Review: Joel Hoekstra’s 13 – Dying To Live

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Joel Hoekstra’s 13 – Dying To Live

Frontiers (2015)

Reviewer – Aaron Chatfield

Current Whitesnake axe-man, Joel Hoekstra is one of those guys that has an undeniable aura of rock star around him. Best known for his tenure with US rock powerhouse, Night Ranger, he’s has a number of solo albums under his belt as well as guest appearances for artists such as Jeff Scott Soto.

Dying to Live rides the coat tails of his current success in Whitesnake and is ideally times to take advantage of that new exposure. Not surprising, as Frontiers appear to know exactly what the melodic rock marketplace are searching for every time.

Joining Hoekstra is the awesome drummer, Vinnie Appice and ex-Blue Murder bassist, Tony Franklin. That some power-trio right there. Topping that off is a dual vocal approach from Symphony X pipesmith, Russell Allen and one of the best known voices in melodic rock, Jeff Scott Soto. There is a host of special guests including keyboards from Derek Sherinian and backing vocals from Toby Hitchcock

From the get go, this album rocks. ‘Say Goodbye To The Sun’, comes blasting out of the speakers, flexing it’s rock muscles and pushing it’s way to the bar. Allen is on the mic for this one and he is in exceptional form. If you missed his solo album, Atomic Soul, then you should pick it up. Despite being known for his prog-metal roots in Symphony X, he has a wonderful rock voice, rich, melodic and big. Hoekstra delivers a blazing solo, full of flash. Great opener.

‘Anymore’ is a little more melodic and a little less bombastic. Some great keyboard embellishments and a wonderful chorus drive this along. A cracker.

Jeff Scott Soto takes over the vocal duties for ‘Until I Left You’ and the track suits him perfectly, sounding like it could have been lifted from a JSS solo album. It’s a good track, taking the album down a notch on the heaviness scale.

‘Long For The Days’, slows us down a again, building through a chugging survivor-esque verse in to laid back chorus, before ‘Scream’, turns up the tempo again. Jeff is back up front. It’s a fine album track, not problems, but not a standout track.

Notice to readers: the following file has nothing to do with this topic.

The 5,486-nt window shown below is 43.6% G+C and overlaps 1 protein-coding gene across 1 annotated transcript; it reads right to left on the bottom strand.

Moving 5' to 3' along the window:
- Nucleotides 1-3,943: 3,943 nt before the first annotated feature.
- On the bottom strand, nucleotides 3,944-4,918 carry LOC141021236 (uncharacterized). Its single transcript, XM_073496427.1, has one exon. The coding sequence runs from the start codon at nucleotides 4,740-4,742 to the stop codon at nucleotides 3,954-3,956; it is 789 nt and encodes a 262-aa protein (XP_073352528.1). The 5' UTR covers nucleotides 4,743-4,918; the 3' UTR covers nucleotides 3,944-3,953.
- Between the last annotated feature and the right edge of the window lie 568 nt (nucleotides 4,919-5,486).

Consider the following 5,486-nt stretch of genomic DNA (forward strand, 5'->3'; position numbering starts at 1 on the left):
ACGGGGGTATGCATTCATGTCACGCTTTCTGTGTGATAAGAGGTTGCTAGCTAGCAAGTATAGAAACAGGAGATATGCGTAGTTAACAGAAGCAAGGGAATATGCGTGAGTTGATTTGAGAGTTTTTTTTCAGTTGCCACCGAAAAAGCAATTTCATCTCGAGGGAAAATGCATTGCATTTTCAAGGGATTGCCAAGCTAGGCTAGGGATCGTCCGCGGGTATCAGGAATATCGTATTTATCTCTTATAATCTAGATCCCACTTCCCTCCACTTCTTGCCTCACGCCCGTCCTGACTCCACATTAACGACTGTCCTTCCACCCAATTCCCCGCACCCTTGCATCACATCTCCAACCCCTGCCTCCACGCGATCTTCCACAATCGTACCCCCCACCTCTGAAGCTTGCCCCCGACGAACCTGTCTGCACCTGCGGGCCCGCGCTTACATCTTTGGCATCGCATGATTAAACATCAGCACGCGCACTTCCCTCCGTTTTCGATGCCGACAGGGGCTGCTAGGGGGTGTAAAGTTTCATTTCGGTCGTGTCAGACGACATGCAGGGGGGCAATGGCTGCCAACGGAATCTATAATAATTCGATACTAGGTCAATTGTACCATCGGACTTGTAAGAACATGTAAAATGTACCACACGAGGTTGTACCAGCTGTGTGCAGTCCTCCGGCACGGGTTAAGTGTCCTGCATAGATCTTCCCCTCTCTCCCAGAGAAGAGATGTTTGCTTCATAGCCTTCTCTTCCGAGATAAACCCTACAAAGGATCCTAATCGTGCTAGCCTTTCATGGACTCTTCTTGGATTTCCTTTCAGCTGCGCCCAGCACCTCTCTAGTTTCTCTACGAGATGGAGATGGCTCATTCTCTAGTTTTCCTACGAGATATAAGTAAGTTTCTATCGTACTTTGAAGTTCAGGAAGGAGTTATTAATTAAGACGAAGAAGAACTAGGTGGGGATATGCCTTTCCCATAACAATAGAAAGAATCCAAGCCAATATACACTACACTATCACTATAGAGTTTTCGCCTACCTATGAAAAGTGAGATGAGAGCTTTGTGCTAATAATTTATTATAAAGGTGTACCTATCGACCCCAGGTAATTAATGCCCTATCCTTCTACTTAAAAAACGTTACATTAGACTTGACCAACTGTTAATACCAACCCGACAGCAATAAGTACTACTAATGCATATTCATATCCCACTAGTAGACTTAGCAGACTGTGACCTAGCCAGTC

After a short classical guitar intro, ‘Never Say Never’, kicks in. Good riff and reasonable chorus. Easy to sing along too. ‘Changes’, is the albums power ballad, which is a standard affair. Jeff Scott Soto is back in fine form, reminding me of his Malmsteen days (especially in the bridge and chorus) on ‘The Only Way To Go’. It’s a well crafted song, with a wonderful acoustic middle and a big chorus.

The album title track ‘Dying To Live‘, is a rumbling beast of a track. Like a tiger hunting, the verse and bridge, stalk around the speakers, waiting for the right time to attack with a high speed chorus that takes no prisoners. Very interesting track indeed.

‘Start Again’, reminds me of Joel’s Night Ranger days. Solid melodic rock.

The standard album (there is a 12th track on the digital version) closer is a power ballad duet with JSS and fellow Trans-Siberian Orchestra singer, Chloe Lowery. You can tell these two have worked together before, their voices intertwine through the music, creating an almost hypnotic effect. The track is ambitious musically, changing tempo, dropping in acoustic and electric parts, it’s great album closer.

Joel is getting a lot of press these days and appears to be a very respected musician amongst his peers, which he is wholly deserving of. This album has clearly been a work of passion for him and the final product is a quality release. My only criticism, and its nit picking really, is the inclusion of two singers. I’d rather hear a single voice on the album, making it a little more cohesive from end to end, but as I say, I am just being picky, as the album is a great release.

I hope we get to hear what Joel can do with Reb Beach in Whitesnake, when not bound by the limits of Deep Purple material, because I believe he has not reached his full potential yet and has lots more to offer to rock!

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